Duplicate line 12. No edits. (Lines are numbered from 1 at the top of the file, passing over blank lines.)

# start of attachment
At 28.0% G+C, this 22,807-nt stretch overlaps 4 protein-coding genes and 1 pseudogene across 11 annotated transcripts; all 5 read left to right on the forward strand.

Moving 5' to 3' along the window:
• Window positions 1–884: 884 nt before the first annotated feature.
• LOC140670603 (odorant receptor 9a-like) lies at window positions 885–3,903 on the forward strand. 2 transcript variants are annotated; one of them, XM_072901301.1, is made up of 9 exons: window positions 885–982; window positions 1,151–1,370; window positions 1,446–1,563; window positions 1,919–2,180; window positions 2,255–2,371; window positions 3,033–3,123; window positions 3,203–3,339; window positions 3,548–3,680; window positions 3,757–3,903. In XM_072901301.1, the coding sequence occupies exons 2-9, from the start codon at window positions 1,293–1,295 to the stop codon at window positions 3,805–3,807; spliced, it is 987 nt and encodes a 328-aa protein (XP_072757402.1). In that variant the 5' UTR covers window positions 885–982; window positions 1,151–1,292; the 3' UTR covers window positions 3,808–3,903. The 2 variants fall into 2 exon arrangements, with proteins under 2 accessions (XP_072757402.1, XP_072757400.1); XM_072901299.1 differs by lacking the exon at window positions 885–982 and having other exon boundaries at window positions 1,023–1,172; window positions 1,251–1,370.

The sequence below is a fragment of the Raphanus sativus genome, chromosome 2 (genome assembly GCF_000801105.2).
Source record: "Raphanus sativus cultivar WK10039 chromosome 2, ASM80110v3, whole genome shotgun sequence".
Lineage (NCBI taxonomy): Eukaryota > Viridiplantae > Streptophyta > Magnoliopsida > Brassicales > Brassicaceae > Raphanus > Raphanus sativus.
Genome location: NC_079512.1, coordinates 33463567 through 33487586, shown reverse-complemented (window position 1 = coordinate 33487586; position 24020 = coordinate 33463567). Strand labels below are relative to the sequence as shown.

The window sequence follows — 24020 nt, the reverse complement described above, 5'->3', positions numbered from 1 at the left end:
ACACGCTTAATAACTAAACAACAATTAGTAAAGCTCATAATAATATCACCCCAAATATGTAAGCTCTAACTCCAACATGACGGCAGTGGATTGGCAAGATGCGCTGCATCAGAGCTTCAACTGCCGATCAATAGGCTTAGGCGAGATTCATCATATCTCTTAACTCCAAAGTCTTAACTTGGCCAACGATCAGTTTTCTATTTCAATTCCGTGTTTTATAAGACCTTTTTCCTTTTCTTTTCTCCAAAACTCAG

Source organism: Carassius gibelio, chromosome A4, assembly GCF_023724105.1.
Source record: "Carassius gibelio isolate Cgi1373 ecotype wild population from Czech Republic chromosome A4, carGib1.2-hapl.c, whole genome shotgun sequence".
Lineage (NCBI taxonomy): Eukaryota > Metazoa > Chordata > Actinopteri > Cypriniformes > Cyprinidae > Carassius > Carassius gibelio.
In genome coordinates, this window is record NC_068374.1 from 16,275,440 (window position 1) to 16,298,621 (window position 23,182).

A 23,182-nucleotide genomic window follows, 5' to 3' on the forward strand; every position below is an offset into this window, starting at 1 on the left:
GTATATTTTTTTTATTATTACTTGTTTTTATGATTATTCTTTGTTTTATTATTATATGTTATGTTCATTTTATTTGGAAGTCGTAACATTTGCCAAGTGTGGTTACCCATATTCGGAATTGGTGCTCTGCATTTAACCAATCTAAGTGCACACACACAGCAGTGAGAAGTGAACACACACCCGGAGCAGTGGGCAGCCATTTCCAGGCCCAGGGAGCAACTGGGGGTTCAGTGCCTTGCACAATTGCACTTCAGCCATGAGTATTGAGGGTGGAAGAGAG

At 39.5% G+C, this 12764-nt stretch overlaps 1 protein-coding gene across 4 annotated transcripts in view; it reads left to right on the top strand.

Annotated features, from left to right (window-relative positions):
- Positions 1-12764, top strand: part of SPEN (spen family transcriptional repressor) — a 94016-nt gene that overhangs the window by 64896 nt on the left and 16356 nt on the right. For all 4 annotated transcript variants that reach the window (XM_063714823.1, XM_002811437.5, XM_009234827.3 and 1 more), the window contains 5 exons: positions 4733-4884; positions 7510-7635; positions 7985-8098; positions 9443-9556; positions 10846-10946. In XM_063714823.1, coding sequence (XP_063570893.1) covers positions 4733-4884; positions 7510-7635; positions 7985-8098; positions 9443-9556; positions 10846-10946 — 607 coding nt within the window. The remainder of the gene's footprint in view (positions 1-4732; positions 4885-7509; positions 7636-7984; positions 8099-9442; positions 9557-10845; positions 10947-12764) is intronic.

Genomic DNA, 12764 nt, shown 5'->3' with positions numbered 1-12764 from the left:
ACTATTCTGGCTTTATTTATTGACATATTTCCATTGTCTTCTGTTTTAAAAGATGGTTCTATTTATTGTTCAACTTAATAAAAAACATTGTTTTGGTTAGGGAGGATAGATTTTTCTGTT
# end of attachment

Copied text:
Source record: "Carassius gibelio isolate Cgi1373 ecotype wild population from Czech Republic chromosome A4, carGib1.2-hapl.c, whole genome shotgun sequence".